Preoperative chemoradiation versus radiation alone for stage II and III resectable rectal cancer

Dept. of Surgery 2K12 1C, Ghent University Hospital, De Pintelaan 185, Ghent, Belgium, B-9000.
Cochrane database of systematic reviews (Online) (Impact Factor: 5.94). 01/2009; DOI: 10.1002/14651858.CD006041.pub2
Source: PubMed

ABSTRACT Preoperative radiotherapy (RT) decreases local recurrence rate and improves survival in stage II and III rectal cancer patients. The combination of chemotherapy with RT has a sound radiobiological rationale, and phase II trials of combined chemoradiation (CRT) have shown promising activity in rectal cancer.
To compare preoperative RT with preoperative CRT in patients with resectable stage II and III rectal cancer.
We searched the Cochrane Central Register of Controlled Trials, Web of Science,, and Pubmed from 1975 until june 2007. A manual search was performed of Ann Surg, Arch Surg, Cancer, J Clin Oncol, Int J Radiat Oncol Biol Phys and the proceedings of ASTRO, ECCO and ASCO from 1990 until june 2007.
Relevant studies randomized resectable stage II or III rectal cancer patients to at least one arm of preoperative RT alone or at least one arm of preoperative CRT.
Primary outcome parameters included overall survival (OS) at 5 years and local recurrence (LR) rate at 5 years. Secondary outcome parameters included disease free survival (DFS) at 5 years, metastasis rate, pathological complete response rate, clinical response rate, sphincter preservation rate, acute toxicity, postoperative mortality and morbidity, and anastomotic leak rate. Outcome parameters were summarized using the Odds Ratio (OR) and associated 95% confidence interval (CI) using the fixed effects model.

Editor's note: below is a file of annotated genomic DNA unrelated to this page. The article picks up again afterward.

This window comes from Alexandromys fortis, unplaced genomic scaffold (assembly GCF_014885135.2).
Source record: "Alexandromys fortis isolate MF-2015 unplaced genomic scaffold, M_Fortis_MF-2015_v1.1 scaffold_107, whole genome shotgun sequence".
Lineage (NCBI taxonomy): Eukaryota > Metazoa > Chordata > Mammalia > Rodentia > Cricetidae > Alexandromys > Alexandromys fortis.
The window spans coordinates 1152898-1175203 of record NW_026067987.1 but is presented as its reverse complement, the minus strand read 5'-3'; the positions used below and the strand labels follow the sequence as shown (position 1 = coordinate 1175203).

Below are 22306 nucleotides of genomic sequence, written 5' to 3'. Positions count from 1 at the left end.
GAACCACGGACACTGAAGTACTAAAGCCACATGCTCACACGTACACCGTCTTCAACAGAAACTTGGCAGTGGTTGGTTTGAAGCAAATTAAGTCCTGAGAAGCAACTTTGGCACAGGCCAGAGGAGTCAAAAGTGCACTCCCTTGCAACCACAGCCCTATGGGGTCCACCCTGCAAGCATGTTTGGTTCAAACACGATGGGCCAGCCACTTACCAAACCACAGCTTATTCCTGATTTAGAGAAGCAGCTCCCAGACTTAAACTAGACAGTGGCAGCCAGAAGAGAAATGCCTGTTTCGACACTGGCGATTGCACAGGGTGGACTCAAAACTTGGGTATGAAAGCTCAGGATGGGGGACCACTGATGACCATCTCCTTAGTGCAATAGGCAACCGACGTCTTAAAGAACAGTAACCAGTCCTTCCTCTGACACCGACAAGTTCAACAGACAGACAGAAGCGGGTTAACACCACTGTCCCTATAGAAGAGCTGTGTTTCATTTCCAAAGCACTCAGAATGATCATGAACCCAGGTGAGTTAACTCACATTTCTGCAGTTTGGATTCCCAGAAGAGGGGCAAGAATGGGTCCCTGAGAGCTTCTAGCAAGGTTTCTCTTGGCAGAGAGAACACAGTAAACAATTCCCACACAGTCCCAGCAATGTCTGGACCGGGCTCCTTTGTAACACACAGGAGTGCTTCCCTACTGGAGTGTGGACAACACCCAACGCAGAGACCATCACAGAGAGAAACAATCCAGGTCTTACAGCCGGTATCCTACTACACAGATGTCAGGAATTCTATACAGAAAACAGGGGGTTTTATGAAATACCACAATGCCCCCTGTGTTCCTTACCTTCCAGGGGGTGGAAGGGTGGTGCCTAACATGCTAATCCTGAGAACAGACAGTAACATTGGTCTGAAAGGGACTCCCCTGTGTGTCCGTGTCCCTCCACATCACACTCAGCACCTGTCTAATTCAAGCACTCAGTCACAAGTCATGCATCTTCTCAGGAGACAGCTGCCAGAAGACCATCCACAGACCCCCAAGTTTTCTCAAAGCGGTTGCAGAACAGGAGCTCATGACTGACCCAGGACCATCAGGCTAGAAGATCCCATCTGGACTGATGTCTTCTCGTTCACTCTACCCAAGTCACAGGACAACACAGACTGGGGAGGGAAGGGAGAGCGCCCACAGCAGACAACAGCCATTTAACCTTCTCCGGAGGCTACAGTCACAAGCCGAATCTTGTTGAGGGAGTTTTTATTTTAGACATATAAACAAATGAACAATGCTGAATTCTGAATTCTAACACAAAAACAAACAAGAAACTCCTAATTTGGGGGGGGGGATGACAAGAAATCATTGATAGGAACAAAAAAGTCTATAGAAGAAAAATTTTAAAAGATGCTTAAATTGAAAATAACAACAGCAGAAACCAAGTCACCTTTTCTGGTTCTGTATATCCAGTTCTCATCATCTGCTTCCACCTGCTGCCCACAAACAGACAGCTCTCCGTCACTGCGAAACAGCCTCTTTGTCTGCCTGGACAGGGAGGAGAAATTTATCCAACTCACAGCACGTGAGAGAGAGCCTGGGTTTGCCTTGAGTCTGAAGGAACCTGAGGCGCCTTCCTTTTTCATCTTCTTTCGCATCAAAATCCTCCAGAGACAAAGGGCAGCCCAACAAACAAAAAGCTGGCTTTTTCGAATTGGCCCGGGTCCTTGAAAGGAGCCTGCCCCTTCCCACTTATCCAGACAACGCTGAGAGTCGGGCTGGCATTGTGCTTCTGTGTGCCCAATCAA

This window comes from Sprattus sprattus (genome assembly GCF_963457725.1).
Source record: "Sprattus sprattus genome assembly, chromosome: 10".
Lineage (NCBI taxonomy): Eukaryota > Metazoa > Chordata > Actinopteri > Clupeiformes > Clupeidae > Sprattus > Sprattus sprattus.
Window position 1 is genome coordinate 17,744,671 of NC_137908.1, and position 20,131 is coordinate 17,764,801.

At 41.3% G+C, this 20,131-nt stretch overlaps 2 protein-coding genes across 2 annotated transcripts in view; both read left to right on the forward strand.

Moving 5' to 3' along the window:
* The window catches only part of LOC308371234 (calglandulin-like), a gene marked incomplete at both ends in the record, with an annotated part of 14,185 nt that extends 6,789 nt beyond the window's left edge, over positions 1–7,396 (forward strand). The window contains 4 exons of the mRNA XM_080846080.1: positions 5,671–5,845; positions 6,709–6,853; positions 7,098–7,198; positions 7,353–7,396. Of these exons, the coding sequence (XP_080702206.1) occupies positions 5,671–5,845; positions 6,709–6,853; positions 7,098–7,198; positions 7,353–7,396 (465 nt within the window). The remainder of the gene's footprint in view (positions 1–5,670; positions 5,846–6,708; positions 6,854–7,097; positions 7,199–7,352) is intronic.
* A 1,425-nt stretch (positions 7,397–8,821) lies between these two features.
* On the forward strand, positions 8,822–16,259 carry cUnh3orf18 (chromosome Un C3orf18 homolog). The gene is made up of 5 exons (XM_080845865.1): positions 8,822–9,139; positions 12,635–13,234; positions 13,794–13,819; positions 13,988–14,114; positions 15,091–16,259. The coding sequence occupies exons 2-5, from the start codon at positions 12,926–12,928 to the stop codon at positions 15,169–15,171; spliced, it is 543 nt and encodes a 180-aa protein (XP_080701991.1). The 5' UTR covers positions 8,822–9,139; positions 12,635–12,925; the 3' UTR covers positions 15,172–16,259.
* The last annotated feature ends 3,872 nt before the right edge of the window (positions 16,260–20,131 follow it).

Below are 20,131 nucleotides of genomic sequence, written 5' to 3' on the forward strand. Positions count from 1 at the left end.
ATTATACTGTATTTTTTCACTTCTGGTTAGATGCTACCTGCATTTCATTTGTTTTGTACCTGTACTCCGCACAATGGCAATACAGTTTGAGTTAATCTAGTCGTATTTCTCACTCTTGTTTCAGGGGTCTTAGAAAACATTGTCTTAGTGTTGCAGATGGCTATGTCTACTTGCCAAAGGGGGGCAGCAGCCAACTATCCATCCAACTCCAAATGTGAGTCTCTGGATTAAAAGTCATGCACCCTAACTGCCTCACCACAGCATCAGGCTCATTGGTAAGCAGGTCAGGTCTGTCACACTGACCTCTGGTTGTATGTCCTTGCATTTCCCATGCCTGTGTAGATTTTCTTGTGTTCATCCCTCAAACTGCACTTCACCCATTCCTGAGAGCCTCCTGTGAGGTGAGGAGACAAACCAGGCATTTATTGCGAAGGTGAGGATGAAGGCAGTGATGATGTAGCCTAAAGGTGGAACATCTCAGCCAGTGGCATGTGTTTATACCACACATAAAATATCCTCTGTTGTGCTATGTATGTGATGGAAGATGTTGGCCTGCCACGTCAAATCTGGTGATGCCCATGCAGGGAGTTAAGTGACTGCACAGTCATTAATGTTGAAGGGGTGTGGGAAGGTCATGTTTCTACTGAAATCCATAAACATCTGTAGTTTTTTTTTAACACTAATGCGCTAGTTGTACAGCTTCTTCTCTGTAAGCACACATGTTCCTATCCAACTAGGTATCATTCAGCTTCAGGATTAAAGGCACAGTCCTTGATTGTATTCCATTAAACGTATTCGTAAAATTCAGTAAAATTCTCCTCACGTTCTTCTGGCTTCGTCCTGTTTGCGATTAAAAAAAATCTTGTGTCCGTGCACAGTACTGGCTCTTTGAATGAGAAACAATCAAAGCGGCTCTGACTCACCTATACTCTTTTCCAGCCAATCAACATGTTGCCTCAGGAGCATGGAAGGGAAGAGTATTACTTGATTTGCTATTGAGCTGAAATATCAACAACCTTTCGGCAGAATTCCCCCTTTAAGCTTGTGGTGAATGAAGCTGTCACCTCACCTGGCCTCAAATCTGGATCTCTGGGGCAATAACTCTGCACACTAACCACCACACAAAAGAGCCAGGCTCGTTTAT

Four trials were identified and included in the meta-analysis. The addition of chemotherapy to preoperative RT significantly increased grade III and IV acute toxicity (OR 1.68-10, P = 0.002) while no differences were observed in postoperative morbidity or mortality. Compared to preoperative RT alone, preoperative CRT significantly increased the rate of complete pathological response (OR 2.52-5.27, P < 0.001) although this did not translate into a higher sphincter preservation rate (OR 0.92-1.31, P = 0.29). The incidence of local recurrence at five years was significantly lower in the CRT group compared to RT alone (OR 0.39-0.72, P < 0.001). No statistically significant differences were observed in DFS (OR 0.92-1.34, P = 0.27) or OS (OR 0.79-1.14, P = 0.58) at five years.
Compared to preoperative RT alone, preoperative CRT enhances pathological response and improves local control in resectable stage II and III rectal cancer, but does not benefit disease free or overall survival. The effects of preoperative CRT on functional outcome and quality of life are incompletely understood and should be addressed in future trials.

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